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One Prompt, an infinite number of art JOURNAL PAGES

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Why prompts? Why not just create whatever you want? Why revisit prompts?

If you’re a member of Get Messy you’ll notice that we are big on prompts around here. Each Monday we release a handful of prompts related to our season theme and encourage everyone to create a page around at least one of them. But why?

A little backstory, prompts are how we (Caylee and Lauren) got started with art journaling. Back before Get Messy existed and we were just internet friends texting about our desire to be artists, we didn’t really know how to art journal. We purchased an art journaling course and used the prompts to create our first pages.

Using prompts took away the pressure, gave us guidelines, kept us motivated and was a fascinating study in how different our styles were (though we didn’t quite know what those were at the time).

When Get Messy started to grow and others were joining in we could no longer use the course for so many people, so we started writing our own prompts. I, Lauren, found I LOVED writing these and write most of our prompts still to do this day. But again, we found the prompts to be a great way of connecting all of the Get Messians so we were creating together around a theme and helping people shuck the issue of ‘not knowing what to make’.

As we began discussing our art journaling course with Creativebug, we immediately knew our course would be heavily based on prompts as our goal was to introduce new creatives to art journaling.

To develop our prompts and ideas for the course we looked back through past art journals we had made to find prompts, techniques and ideas we wanted to incorporate. This is where I found this page:

I LOVED this page when I created it years ago and still to this day it is one of my favorite pages. It is based on the poem Mary, Mary Quite Contrary. I started thinking about this poem and how it asks what Mary’s garden grows and my mind quickly leaped to a metaphorical garden and what the blooms of my life were.

I created the garden scene and wrote a poem, in the same format as the original, of what my garden grew.

I used the same concept to create the prompt and page for Creativebug. You can see the similarities here in the page I created live on camera for the course:

Let’s go ahead and say this is not my favorite page I’ve ever created. But, it is a new iteration of the same prompt. I actually went on to make 2 more iterations of this page. The prompt was just so simple and perfect and malleable. I could make it work to any specific day for how I was feeling or in general. I could get weird with it or make it beautiful. For the page I created for Creativebug I focused on the different important external things in my life, where I lived, friendships, etc.

In this iteration of the prompt, I wanted to explore the darker side of the prompt. I hand built the flowers with scraps and added in shocking imagery to make the flowers come alive. I wanted to explore more of the contrast and more complex depths of what can grow in us. I let the imagery speak for itself in this one.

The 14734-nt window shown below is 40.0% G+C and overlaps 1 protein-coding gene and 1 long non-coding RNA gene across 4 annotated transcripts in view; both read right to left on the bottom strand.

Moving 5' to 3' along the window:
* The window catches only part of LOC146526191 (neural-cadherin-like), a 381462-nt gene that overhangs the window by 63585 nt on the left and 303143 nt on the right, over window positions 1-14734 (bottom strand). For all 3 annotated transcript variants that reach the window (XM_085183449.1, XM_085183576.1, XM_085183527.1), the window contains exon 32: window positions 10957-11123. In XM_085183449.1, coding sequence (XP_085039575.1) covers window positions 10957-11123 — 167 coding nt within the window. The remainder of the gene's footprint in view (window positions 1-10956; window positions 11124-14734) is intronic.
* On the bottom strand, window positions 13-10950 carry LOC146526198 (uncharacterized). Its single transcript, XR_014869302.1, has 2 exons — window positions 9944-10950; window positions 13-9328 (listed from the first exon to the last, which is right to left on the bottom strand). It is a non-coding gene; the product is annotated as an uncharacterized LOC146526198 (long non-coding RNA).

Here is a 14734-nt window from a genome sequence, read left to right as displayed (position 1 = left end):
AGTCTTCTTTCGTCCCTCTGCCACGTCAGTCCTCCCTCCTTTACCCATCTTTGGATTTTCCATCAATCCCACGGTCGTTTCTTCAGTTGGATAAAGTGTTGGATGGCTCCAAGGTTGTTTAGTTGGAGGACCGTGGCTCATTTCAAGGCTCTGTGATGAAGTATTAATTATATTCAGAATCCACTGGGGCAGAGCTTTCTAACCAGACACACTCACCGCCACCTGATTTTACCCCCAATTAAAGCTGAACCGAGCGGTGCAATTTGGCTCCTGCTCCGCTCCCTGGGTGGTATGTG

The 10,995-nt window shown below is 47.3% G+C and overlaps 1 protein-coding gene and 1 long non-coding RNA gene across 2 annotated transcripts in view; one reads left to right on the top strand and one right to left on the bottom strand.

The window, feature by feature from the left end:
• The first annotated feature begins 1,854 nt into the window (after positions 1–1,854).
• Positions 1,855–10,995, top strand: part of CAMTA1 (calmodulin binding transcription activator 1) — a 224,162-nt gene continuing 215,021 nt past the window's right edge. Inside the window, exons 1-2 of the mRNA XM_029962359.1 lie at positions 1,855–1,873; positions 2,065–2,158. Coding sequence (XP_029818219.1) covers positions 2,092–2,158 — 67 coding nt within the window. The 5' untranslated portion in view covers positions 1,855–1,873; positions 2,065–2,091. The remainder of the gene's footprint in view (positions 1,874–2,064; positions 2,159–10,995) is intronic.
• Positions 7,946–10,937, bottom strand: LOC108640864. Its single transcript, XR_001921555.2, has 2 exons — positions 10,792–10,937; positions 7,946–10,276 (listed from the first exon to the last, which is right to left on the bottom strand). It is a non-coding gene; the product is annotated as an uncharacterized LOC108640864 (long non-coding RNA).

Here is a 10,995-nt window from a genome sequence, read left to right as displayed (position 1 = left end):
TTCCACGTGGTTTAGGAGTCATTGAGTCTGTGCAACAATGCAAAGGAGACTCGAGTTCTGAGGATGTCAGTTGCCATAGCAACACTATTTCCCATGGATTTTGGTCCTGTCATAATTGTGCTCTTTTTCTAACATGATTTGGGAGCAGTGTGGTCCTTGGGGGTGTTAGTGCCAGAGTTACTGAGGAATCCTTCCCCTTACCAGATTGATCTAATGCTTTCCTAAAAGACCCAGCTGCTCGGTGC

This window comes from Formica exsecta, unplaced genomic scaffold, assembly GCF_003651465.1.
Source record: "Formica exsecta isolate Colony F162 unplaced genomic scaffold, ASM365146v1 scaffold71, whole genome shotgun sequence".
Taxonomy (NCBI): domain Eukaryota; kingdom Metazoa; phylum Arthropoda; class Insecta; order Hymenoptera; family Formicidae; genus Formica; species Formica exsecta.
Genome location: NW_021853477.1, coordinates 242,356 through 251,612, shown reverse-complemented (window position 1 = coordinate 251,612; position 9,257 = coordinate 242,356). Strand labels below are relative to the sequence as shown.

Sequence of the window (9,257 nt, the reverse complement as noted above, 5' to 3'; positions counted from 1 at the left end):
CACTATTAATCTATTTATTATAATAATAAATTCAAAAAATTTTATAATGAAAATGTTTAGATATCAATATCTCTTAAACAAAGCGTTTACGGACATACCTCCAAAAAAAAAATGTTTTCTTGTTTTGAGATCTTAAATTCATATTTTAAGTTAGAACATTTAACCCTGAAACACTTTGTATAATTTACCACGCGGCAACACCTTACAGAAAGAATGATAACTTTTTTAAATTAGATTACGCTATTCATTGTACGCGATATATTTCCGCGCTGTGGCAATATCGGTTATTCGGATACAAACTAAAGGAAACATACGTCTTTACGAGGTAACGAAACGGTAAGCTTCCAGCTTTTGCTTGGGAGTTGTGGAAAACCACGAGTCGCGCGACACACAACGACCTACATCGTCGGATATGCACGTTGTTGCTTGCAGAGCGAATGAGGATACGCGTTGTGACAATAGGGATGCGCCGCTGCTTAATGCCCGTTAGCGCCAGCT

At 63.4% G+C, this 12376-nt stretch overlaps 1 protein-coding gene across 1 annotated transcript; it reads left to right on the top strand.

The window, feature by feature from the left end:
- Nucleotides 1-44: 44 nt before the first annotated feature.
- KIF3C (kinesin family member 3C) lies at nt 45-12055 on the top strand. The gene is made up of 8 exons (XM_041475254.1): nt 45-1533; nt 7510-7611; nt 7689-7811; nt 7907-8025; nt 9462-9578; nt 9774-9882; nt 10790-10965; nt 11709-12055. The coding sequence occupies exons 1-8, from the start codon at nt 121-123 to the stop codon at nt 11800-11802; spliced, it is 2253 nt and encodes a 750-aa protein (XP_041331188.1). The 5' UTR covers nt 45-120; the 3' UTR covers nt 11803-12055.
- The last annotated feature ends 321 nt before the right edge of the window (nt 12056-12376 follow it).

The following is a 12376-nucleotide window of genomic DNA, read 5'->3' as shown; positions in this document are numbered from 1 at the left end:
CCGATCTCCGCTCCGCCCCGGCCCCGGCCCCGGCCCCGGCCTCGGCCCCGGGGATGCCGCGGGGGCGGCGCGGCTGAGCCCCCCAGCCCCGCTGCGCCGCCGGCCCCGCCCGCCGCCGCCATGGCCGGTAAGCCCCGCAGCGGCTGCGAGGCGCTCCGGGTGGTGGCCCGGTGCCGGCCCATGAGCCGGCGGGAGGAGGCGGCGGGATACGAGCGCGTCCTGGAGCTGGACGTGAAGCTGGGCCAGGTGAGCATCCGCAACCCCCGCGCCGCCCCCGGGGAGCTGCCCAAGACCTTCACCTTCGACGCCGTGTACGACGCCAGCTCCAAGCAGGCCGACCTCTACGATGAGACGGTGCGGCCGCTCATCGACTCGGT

For the last page, I made it during one of our live creating sessions we did to celebrate and follow the course. I melded the background with one of the lovely watercolor techniques that Caylee teaches in the course and channeled a lot of her style on this page. I simply added a single floral image and kept my journaling short and tight to the image allowing it to be more of a visual focal point.

And then comes the best part of teaching a course: getting to see what the students create from it. I shared this prompt and then put it in the hands of the students to see where they would take it.

Let’s just say it’s kind of amazing.

You can see how varied and different I created these 4 pages using the same basic idea, but take a look at how these students interpreted it.

One simple prompt. That’s all it took to create all of these beautiful and wildly different pages.

Prompts aren’t meant to be followed exactly to the letter, but they can be. You can use one word in them to spark an idea for you. You can manipulate the parts of it you like and the parts you don’t. Even if you feel like you have a million ideas and don’t need prompts, they are a creative challenge. A way to work out your creative muscles in new ways and force yourself to think a little differently. It may be uncomfortable, but that is what art is all about: Creating what isn’t comfortable.

What can the power of prompts do for you? What does your take on this page look like? What does your 4th take on this prompt look like?

We would love to see your take on this prompt on Instagram. Please share your art journal pages with us by tagging @getmessyartjournal and using the hashtag #getmessyartjournal

If you would like to learn more about our course with Creativebug and receive this full prompt and tutorial you can register here.

If you would like a regular helping of prompts and tutorials each week, we would be delighted to have you join Get Messy and make with us daily. Learn more and join here.

3 Comments

  1. Susan Kolovson

    What a great idea! Over time, I have found that how I interpret a poem or prompt changes, so this is a good way to explore that.

    Reply
  2. Jules

    I love this! I love using prompts, but revisiting one prompt over and over is a new habit of mine, as well. It’s so fun to see what you can come up with a 2nd, 3rd, 4th time around.

    I’m sharing this on Pinterest! So good!

    Reply
  3. Kate

    I think I recognize the journal from the first picture 🙂

    Reply

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